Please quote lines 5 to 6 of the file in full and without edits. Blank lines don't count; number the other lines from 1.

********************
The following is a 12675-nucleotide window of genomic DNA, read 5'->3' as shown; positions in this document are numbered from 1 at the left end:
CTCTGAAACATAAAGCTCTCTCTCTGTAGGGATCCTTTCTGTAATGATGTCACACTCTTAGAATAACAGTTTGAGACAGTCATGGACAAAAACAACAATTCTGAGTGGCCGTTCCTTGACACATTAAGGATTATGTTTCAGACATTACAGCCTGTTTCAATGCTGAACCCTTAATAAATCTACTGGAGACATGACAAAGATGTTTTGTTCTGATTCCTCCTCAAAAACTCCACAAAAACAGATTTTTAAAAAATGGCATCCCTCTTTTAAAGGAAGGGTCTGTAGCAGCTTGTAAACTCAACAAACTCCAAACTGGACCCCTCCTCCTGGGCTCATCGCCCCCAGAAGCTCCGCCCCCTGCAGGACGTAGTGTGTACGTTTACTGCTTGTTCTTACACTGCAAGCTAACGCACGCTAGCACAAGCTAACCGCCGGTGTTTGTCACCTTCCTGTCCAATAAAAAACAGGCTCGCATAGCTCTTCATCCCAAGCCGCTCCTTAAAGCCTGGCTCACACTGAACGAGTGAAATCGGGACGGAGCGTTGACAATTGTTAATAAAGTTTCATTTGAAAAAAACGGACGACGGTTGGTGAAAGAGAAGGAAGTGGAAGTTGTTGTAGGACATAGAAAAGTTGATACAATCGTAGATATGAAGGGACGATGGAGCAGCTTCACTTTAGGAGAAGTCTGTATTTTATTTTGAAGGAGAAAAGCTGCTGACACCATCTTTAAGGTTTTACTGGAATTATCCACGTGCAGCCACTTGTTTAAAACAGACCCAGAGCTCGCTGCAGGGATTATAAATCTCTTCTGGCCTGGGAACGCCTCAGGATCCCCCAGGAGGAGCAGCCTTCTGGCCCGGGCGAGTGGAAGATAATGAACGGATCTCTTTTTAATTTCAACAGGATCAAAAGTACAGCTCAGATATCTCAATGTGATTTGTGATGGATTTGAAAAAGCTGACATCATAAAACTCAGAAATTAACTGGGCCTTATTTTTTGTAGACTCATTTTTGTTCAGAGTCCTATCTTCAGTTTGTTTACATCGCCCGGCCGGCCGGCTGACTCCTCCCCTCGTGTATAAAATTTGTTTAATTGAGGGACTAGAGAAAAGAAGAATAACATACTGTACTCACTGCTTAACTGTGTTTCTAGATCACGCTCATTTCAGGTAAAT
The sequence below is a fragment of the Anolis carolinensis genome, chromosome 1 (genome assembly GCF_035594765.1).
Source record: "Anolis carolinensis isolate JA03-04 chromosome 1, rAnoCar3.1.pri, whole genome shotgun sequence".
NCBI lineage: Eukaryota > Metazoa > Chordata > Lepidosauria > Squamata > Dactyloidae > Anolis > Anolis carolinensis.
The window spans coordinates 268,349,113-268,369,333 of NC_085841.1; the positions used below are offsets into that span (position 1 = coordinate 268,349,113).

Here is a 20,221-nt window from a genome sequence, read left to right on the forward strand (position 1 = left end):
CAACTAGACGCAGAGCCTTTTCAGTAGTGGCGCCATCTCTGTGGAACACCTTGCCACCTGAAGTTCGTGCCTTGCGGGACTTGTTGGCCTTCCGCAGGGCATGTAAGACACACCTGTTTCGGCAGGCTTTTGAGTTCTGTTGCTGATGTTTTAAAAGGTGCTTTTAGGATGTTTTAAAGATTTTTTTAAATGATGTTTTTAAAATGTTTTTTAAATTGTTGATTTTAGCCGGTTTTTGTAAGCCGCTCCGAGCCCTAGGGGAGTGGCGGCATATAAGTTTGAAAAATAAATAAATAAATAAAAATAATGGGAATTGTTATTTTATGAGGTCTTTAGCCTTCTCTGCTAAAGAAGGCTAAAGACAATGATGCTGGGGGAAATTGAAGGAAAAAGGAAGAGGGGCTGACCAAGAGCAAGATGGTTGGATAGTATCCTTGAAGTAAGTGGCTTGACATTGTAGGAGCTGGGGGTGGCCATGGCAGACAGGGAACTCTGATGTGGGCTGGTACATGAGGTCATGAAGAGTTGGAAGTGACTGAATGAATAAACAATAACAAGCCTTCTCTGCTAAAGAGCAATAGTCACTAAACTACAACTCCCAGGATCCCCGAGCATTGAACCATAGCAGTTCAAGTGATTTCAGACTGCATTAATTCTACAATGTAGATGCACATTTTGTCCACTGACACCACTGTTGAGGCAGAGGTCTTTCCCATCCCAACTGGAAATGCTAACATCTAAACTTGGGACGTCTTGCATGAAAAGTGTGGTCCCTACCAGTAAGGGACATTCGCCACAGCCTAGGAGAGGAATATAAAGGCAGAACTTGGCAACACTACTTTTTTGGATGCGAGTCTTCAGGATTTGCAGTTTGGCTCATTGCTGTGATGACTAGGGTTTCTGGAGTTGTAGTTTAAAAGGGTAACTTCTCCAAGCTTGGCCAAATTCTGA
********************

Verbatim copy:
NCBI lineage: Eukaryota > Metazoa > Chordata > Lepidosauria > Squamata > Dactyloidae > Anolis > Anolis carolinensis.
The window spans coordinates 268,349,113-268,369,333 of NC_085841.1; the positions used below are offsets into that span (position 1 = coordinate 268,349,113).